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Someone please tell me this gets easier

(7 Posts)
Mamapotter2008 Mon 25-Jan-16 13:23:46

He walked out three weeks before Christmas. He left it to me to tell our 7 year old daughter. I slipped up (was in total devastation mode), and when she asked me why I did this, I burst into tears and told her I didn't want him to leave, I loved him and wanted him back.

I told him do what you will to me, but please don't hurt her. So he moves 200 miles away, tells me he has no interest in shared custody and the most he can see her is once a fortnight. I offer to buy her an ipod so they can facetime together. I told him it's very important that we don't set up an expectation he's not prepared to meet (the theme of our marriage), so if he doesn't want daily phone contact with her, say it now. He says it's a really good idea to get the ipod, offers to contribute towards it.

I buy the ipod. When I ask for a contribution towards it, I get told buying her an extravagant gift is my look out. I dread what comes next.

He dutifully keeps up his fortnightly contact and expects a star for it. The phone contact starts to fall apart in week one. I'm out with her at one of her regular activities, and he texts to say that unless we come home for him to talk to her immediately, he won't be able to talk to her because he's going out. I beg him to wait just 15 minutes. He doesn't.

Last week, the only day they talked was on the day she has no activity. The other days, he sends her a text saying he can't talk to her because she's too busy.

Yesterday they talked and I heard him tell her that if she wants to talk to him, she shouldn't be so busy. She asked him why he couldn't talk to her later in the day. He told her he has the right to go out.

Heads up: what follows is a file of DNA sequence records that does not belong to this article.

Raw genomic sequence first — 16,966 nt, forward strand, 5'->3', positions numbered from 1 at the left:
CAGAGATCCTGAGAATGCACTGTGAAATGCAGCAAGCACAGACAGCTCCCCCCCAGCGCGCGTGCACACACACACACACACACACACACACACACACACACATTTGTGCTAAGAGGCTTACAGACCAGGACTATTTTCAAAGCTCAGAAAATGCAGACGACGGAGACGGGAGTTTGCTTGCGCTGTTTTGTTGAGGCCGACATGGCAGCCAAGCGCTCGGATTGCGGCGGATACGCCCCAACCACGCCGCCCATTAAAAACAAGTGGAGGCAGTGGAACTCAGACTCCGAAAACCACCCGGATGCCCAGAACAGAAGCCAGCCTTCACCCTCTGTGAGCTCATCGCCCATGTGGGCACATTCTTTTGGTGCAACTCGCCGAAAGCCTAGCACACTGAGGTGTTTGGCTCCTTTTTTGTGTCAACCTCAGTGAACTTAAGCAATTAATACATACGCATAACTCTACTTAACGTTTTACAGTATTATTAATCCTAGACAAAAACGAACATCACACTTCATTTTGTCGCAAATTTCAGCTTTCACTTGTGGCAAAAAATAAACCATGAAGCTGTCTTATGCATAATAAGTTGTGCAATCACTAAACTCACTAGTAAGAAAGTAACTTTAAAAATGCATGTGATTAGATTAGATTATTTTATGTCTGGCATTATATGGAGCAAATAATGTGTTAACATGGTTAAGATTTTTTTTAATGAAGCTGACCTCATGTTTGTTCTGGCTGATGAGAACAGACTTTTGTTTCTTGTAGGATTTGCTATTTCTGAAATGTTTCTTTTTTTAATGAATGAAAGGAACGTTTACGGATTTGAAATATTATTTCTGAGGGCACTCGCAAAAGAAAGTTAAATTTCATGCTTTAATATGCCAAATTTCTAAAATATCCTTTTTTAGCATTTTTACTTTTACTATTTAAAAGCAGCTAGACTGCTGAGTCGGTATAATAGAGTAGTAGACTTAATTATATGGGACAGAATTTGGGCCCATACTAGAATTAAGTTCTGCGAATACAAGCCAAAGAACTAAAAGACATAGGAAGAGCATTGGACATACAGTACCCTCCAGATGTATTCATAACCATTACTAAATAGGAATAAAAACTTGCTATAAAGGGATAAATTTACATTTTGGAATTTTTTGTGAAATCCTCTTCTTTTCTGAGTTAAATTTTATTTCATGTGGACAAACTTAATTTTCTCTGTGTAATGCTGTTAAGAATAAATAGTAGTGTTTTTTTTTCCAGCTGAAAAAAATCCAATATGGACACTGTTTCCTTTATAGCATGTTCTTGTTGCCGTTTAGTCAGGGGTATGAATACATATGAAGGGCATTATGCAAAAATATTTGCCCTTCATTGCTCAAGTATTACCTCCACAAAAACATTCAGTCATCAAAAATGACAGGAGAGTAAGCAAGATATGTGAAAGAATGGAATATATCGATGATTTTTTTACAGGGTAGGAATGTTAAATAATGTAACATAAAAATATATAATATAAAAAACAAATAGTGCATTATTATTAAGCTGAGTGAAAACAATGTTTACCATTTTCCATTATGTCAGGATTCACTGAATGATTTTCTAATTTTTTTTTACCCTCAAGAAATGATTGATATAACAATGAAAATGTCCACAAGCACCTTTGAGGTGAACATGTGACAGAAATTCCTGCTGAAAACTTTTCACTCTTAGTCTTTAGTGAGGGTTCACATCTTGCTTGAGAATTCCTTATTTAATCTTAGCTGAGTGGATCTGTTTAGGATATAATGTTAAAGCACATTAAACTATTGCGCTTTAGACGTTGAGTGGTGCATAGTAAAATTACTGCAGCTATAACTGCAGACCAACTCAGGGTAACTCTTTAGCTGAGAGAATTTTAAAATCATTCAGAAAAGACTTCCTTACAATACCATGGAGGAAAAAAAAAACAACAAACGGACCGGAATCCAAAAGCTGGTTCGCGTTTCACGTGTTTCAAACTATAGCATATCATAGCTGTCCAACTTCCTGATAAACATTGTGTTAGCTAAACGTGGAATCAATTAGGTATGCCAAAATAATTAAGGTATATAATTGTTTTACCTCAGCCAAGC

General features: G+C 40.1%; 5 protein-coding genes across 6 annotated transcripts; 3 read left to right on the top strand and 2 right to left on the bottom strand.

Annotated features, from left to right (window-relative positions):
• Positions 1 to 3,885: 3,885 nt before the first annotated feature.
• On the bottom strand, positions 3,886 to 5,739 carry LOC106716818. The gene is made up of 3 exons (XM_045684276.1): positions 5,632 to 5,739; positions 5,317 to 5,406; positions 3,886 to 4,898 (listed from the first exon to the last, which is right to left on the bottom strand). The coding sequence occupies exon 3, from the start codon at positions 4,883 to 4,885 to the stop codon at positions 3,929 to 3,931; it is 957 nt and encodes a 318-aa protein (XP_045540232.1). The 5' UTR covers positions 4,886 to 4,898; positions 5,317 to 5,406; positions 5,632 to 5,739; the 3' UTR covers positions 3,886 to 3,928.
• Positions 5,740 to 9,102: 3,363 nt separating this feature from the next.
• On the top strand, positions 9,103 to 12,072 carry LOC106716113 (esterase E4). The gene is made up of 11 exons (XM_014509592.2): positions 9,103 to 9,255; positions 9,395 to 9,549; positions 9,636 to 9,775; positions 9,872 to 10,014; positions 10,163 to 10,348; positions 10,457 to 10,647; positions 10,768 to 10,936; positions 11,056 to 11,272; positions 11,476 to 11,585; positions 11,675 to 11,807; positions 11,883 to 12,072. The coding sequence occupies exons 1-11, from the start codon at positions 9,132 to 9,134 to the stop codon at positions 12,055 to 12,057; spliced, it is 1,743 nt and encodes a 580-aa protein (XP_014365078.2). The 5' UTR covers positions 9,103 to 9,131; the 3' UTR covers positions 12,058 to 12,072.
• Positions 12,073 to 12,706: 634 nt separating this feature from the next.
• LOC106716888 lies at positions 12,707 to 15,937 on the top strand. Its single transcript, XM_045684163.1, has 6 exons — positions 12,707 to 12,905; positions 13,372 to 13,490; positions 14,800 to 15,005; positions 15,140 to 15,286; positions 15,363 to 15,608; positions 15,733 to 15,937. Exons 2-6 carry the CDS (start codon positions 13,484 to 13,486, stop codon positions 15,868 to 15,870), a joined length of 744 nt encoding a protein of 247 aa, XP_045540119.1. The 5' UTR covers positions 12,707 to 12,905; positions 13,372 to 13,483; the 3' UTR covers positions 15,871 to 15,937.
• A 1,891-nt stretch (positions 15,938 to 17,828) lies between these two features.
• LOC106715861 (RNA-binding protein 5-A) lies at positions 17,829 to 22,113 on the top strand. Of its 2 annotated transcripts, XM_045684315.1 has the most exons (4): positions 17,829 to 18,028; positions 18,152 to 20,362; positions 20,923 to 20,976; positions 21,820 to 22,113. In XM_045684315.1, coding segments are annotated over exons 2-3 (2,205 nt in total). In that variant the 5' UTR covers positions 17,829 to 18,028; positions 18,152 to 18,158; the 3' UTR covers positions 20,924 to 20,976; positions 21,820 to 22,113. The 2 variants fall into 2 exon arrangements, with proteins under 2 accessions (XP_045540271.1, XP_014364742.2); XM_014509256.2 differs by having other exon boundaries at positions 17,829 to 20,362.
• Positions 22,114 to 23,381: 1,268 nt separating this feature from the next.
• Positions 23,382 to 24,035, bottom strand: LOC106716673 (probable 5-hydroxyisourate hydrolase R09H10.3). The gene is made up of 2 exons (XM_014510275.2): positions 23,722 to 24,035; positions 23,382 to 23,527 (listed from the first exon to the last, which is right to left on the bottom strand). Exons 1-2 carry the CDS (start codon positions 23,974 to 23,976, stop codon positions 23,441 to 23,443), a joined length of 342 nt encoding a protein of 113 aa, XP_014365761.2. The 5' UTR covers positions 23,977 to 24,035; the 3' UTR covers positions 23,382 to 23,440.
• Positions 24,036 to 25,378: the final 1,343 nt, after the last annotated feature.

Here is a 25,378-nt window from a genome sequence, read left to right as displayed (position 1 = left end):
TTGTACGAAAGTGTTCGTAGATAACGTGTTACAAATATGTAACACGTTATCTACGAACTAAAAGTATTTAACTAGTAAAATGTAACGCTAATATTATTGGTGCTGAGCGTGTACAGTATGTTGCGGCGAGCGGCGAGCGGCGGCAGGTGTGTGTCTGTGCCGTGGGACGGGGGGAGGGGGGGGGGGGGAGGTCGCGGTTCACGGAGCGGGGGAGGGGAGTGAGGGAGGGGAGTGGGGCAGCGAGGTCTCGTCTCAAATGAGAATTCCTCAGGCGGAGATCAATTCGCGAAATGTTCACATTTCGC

She told me that she thinks he should go out a bit later so they can talk, and that she hates calling him in case he doesn't want to talk to her.

Other gems:

"I faked loving your Mummy" - she now worries that he faked loving her.

"Love isn't forever" - she wonders when he will stop loving her.

"You should get over this by Christmas, it's Mummy's fault if you don't" - said a week after he walked out and just two weeks before Christmas.

She is extremely angry with him, and no matter how much I reassure her, she is convinced he left her. This anger does not have an outlet, so she's shouting at me and the cats, and last night at bedtime she was throwing things at me in a fit of rage.

At the same time, I'm dealing with a high conflict divorce, where the man who told me he loved me 6 hours before he left seems to have a wish that I'll just curl up and die. He's using finances to control me. There's a whole tonne of crap over the behaviour I tolerated from him in the marriage and my self esteem. And I'm trying to move on with my life and find a way to be as financially self sufficient as possible, as quickly as possible, because although I should get some spousal maintenance, it's taking so much energy to get it, that could be better spent on myself.

Most of the time I want to run out of the house screaming. I am so worried about my daughter.